(Stevens, 2003). Moreover, the procedural due process is manifested in the Due Process Clause of the Fifth Amendment and the Fourteenth Amendment (Lectric Law Library, 2005). The application of the former involves the federal government, while the latter covers all the states (Lectric Law Library, 2005).Unlike its counterpart, substantive due process does not measure fairness by what is indicated in the Constitution; in fact, it goes beyond it (Stevens, 2003).
Substantive due process deals with the rights not included in the Constitution; in the words of Charles Black, they are the “unnamed rights” (as cited in Strauss and Cochran, 2007). A certain law may have been passed through a procedural due process, but it can be considered unconstitutional by substantive due process, if it was found to be unreasonable (Mount, 2006). One example would be the Roe v Wade abortion case in Texas (Mount, 2006). A law was found to be in violation of due process.
It was established that it is only in the third trimester of pregnancy when the state is allowed to meddle against abortion for the sake of the fetus (Mount, 2006). For the first trimester, the woman’s right for abortion holds without inference of the state (Mount, 2006). Meanwhile, for the second semester, the state can only meddle in terms of regulating abortion for the welfare of the mother’s health (Mount, 2006).The decision that arises from such process is determined through the questions of “fundamental rights and compelling need” (Stevens, 2003).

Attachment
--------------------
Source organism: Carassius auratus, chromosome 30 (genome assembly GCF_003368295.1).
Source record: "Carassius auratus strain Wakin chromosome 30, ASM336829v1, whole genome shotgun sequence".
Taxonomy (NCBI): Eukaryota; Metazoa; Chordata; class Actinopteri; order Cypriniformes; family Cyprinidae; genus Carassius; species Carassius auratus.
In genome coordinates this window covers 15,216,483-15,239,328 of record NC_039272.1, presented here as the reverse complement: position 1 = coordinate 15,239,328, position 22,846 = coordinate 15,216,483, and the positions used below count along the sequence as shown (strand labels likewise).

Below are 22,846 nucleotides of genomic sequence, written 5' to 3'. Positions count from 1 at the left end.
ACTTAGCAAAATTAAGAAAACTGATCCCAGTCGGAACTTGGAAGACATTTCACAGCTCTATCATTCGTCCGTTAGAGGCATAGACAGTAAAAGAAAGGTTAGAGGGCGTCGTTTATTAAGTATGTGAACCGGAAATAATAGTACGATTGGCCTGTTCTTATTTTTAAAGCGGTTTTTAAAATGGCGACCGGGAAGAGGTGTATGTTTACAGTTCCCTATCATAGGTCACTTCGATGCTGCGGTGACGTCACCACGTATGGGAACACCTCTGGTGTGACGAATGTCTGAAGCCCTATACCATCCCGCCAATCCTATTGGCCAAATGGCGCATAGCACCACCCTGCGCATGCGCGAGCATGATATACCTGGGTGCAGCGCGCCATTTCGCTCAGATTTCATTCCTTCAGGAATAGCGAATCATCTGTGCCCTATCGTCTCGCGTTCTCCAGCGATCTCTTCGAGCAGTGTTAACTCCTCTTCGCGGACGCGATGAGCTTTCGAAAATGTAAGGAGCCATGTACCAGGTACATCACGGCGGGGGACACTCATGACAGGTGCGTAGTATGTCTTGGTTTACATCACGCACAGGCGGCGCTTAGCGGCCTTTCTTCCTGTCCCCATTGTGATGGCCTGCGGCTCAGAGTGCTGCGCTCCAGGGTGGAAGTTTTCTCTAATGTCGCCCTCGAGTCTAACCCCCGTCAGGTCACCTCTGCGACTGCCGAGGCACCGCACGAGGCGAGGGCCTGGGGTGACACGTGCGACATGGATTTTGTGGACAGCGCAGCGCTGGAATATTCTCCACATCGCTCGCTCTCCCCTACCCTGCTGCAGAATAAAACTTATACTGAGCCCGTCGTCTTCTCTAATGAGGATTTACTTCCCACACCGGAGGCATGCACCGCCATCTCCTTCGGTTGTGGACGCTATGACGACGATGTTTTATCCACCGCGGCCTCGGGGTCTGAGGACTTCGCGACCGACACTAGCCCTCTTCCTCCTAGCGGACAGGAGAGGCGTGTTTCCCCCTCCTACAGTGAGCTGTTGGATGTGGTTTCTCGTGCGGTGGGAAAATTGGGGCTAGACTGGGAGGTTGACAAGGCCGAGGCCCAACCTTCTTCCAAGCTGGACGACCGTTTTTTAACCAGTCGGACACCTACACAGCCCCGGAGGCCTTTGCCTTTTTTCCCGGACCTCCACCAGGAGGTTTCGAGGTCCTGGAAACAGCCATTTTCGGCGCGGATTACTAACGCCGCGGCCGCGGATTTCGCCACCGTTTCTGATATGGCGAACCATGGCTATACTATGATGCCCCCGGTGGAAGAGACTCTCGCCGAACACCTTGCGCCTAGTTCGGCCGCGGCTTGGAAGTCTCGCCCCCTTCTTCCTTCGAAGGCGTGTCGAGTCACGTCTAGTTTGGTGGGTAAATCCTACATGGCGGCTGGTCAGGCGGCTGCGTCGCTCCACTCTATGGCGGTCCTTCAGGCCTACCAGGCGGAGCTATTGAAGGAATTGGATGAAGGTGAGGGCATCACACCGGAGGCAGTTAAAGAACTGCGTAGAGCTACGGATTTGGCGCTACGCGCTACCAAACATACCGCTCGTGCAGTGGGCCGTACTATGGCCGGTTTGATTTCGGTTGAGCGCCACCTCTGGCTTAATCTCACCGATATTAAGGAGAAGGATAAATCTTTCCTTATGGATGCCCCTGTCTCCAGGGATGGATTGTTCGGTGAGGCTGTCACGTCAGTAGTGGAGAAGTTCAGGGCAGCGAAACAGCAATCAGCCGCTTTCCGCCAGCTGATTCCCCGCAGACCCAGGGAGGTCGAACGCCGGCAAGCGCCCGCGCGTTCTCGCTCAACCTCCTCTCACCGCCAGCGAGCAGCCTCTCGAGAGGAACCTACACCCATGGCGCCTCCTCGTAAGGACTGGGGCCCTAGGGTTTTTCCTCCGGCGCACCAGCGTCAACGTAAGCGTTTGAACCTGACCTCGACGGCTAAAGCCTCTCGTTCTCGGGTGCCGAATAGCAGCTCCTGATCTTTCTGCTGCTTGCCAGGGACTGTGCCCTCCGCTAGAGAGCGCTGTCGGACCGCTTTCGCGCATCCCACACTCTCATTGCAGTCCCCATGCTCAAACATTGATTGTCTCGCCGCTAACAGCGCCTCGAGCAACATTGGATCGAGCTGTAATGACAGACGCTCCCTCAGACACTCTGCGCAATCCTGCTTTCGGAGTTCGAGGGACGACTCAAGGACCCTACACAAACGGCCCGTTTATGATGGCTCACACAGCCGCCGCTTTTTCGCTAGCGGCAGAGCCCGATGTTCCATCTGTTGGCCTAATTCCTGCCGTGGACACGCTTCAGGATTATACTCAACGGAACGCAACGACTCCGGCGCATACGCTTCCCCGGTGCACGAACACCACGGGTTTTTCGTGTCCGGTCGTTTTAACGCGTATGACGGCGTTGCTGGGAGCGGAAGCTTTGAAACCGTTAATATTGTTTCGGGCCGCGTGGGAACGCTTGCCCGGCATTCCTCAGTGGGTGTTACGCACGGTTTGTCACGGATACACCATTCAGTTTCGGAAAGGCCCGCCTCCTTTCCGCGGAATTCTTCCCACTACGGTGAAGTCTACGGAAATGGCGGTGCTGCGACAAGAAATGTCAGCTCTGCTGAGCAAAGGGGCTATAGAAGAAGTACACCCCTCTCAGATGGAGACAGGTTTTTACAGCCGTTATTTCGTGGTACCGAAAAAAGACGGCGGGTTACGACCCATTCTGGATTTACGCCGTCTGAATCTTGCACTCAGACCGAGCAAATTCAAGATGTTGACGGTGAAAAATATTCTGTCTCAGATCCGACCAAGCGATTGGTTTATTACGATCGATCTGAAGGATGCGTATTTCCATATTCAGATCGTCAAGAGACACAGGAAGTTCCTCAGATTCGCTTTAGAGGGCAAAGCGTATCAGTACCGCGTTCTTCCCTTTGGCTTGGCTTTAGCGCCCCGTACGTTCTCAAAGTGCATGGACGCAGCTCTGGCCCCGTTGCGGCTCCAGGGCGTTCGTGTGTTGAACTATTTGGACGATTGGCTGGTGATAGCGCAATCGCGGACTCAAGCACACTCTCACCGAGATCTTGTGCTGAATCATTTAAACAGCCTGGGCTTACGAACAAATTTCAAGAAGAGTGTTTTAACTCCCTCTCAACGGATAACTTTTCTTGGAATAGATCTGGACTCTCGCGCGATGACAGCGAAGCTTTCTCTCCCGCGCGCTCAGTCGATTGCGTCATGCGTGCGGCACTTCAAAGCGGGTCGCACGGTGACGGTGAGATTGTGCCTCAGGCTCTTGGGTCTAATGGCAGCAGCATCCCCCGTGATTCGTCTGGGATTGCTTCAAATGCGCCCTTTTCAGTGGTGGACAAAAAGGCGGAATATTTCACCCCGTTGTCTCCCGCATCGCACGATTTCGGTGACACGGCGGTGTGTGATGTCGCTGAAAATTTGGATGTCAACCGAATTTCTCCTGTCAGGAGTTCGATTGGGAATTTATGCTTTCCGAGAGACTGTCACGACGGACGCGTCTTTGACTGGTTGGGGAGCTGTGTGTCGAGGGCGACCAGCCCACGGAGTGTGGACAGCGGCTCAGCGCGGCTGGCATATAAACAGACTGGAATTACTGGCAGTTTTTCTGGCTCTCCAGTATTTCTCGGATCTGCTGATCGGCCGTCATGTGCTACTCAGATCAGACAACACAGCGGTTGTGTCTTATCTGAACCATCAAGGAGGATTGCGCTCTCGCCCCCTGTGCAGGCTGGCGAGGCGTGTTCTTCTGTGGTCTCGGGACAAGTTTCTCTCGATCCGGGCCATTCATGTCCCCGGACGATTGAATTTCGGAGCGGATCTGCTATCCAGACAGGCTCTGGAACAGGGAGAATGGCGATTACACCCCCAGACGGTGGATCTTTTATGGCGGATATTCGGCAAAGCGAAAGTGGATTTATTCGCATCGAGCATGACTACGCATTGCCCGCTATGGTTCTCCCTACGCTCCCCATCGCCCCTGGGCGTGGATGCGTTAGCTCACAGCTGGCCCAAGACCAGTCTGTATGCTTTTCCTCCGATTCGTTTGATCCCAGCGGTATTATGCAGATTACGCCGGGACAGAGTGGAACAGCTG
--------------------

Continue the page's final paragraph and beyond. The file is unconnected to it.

Instead of delving into the realm of legitimacy, it focuses on the issue of legality. In this instance, legality speaks of the wide reach that consists the entire legal system (Stevens, 2003). The kinds of freedom enclosed within the substantive due process include “freedom of association, freedom to participate, freedom of movement, freedom to enjoy, and freedom of choice,” just to name a few (Stevens, 2003). In addition, the scope of substantive due process involves reviewing under the Equal Protection Clause, as well as determining whether a particular law that affects all is valid under the Constitution (Lectric Law Library, 2005).